Will machine learning join the literary canon?
Microsoft’s AI wields the cool but questionably useful skill of being able to conjure Chinese poetry from a couple of images. The company’s Xiaolce chatbot is the system in question – a Chinese language conversational AI.
Conversation isn’t all it’s able to do, with the AI creating better poetry than I managed in my university creative writing module. And, while Xiaolce isn’t the first AI to create poetry it is the first that’s able interpret images as poetry.
Obviously we’re not literary critics, but it has to be said that the verse conjured by Microsoft’s Xiaolce AI isn’t atrocious. In fact, it’s capable of some elegantly sparse lines: “Wings hold rocks and water lightly / in the loneliness / Stroll the empty / The land becomes soft”. Machine learning nails enjambment – now that’s a line I never thought I’d write.
The process is (relatively) simple: developers input rules, then engineer a neural network that splits itself into two sides – one that creates a poem, and the other assesses that poem. If the latter decides the former’s output is good enough for human consumption, scientists then assess the poetry themselves. If they’re sufficiently pleased, then great. If not, the parameters are adjusted and it’s back to the drawing board for the AI, whose next creative output will likely be of a higher standard.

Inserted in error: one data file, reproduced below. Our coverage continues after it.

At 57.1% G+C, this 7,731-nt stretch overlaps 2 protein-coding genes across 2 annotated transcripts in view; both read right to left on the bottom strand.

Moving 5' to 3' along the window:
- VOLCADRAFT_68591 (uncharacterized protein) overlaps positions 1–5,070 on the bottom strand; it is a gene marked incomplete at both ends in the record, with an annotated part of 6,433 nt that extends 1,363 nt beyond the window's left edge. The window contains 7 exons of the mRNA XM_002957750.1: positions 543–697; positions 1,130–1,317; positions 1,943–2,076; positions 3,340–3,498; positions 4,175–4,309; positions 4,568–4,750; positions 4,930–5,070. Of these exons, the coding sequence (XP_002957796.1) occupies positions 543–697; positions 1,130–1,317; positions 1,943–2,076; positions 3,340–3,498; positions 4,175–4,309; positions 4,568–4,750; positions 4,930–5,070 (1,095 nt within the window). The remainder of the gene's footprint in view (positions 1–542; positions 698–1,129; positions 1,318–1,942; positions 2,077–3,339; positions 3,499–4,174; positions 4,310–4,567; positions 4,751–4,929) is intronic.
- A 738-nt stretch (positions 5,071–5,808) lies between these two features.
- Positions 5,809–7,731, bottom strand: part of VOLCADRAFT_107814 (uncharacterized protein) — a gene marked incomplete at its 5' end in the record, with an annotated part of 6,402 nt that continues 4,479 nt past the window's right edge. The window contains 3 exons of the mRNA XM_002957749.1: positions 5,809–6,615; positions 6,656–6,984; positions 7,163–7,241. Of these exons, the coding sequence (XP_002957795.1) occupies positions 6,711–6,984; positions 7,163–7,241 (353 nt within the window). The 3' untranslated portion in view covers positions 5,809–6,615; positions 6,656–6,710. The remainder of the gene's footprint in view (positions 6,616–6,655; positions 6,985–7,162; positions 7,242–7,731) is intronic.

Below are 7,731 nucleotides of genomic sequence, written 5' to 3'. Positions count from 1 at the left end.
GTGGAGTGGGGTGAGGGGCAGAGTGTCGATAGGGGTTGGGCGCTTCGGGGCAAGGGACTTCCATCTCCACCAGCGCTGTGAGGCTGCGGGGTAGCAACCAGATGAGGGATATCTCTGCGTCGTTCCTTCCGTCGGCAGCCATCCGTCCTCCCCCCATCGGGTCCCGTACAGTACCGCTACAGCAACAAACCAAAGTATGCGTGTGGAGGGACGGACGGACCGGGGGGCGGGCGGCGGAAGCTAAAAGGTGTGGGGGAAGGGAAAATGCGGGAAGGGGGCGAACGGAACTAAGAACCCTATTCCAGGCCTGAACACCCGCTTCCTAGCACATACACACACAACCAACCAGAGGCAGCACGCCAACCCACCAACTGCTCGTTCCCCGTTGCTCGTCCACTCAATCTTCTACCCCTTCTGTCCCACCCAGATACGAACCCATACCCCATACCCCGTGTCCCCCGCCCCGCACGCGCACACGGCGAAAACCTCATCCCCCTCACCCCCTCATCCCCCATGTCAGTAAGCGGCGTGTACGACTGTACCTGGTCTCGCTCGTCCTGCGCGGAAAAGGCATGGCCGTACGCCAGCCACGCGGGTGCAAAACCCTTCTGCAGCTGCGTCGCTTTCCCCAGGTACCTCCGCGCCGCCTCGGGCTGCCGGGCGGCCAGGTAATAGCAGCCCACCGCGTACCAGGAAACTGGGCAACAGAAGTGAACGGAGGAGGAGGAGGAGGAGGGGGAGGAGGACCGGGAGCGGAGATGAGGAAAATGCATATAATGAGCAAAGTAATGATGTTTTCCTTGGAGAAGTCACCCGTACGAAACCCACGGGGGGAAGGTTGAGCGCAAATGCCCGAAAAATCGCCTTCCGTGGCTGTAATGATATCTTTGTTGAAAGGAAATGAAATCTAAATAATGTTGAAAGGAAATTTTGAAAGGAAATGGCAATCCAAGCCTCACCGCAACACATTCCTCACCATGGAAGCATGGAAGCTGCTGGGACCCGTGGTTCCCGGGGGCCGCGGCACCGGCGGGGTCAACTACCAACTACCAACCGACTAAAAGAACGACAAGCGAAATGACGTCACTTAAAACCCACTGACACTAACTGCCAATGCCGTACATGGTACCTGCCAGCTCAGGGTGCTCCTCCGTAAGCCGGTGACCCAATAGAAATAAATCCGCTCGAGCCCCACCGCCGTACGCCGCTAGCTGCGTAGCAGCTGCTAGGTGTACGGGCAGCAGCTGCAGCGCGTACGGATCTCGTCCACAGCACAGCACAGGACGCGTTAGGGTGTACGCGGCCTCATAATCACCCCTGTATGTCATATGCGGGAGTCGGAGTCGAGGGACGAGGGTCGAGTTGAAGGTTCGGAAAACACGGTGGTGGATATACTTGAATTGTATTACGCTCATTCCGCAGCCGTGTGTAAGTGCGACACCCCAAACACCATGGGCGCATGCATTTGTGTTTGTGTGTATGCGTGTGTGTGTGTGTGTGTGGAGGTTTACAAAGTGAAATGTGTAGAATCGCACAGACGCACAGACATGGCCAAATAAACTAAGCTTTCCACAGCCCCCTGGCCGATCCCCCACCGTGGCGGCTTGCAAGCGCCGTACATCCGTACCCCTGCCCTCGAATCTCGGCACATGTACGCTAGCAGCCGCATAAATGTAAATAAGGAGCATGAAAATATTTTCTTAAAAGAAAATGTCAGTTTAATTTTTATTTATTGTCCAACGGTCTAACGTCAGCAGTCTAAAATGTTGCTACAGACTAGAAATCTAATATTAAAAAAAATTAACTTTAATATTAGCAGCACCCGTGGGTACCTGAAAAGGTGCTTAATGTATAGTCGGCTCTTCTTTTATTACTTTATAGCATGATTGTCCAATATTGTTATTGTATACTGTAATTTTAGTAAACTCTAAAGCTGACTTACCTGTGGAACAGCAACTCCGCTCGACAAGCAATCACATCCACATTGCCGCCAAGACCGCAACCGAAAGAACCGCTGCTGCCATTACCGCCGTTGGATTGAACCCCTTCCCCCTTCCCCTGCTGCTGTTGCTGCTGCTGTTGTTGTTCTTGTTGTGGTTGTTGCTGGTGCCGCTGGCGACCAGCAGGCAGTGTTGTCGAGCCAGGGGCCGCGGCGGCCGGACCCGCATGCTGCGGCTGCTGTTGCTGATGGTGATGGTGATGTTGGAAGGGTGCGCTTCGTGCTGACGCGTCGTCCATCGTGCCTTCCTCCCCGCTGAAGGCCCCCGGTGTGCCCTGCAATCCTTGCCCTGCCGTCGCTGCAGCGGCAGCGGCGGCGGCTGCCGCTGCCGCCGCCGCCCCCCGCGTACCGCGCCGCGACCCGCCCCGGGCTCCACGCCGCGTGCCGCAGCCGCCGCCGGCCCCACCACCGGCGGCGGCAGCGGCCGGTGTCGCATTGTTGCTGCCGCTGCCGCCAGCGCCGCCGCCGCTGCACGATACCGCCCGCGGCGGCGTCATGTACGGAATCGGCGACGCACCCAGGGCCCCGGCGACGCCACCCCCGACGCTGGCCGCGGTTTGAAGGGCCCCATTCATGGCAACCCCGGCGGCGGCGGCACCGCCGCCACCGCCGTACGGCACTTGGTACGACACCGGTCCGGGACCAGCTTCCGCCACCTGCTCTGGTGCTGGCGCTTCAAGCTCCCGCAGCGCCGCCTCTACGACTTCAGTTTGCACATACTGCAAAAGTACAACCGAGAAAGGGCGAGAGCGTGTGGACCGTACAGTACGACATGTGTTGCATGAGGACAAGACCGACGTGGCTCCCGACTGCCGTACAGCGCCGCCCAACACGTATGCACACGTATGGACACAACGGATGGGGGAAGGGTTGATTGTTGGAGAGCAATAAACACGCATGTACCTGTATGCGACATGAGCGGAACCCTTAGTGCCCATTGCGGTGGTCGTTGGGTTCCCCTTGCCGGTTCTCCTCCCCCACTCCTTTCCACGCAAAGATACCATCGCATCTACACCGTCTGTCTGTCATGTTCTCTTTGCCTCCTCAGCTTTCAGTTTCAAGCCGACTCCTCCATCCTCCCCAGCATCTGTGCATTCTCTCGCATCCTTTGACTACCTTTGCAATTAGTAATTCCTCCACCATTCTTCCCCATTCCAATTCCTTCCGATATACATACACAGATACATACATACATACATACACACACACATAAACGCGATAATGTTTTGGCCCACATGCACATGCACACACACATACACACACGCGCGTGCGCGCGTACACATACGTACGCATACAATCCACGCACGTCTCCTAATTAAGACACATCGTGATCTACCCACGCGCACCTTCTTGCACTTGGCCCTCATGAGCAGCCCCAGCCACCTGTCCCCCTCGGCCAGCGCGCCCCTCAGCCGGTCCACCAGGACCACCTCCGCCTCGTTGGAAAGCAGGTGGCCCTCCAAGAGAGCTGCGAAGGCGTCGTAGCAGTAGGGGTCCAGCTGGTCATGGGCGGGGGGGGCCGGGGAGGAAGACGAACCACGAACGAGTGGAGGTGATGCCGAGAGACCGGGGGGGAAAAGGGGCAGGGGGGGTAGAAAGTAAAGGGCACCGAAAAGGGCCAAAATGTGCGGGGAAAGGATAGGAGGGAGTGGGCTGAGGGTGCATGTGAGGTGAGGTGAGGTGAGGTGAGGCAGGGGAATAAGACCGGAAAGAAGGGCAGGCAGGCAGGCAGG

While this all sounds vaguely gimmicky, the bigger picture is important; in teaching AI to generate text descriptions – or in this case, poetry – for an image, we’re teaching AI to interpret the world the same way we do. And teaching AI to see the world through our eyes catapults machine learning closer to human capabilities (and beyond) than ever.
Currently, neural networks and computer vision are about as capable as the average human child of making inferences from images. But Xiaolce marks a notable, if humourous, leap forward in the capacity of AI to undertake such tasks. The end goal is to improve the machine learning model until its work is indistinguishable from the products of its human counterparts.
That being said, Microsoft has something of a mixed record in its AI endeavours; lest we forget Tay, the firm’s Twitter AI that turned racist in just 24 hours, before retiring from active duty with a sassy: “c u soon humans need sleep now so many conversations today thx <3”.
Meanwhile, if you’re guffawing at Xiaolce’s artistic efforts, we’d like to see you have a stab at writing contemporary Chinese language poetry…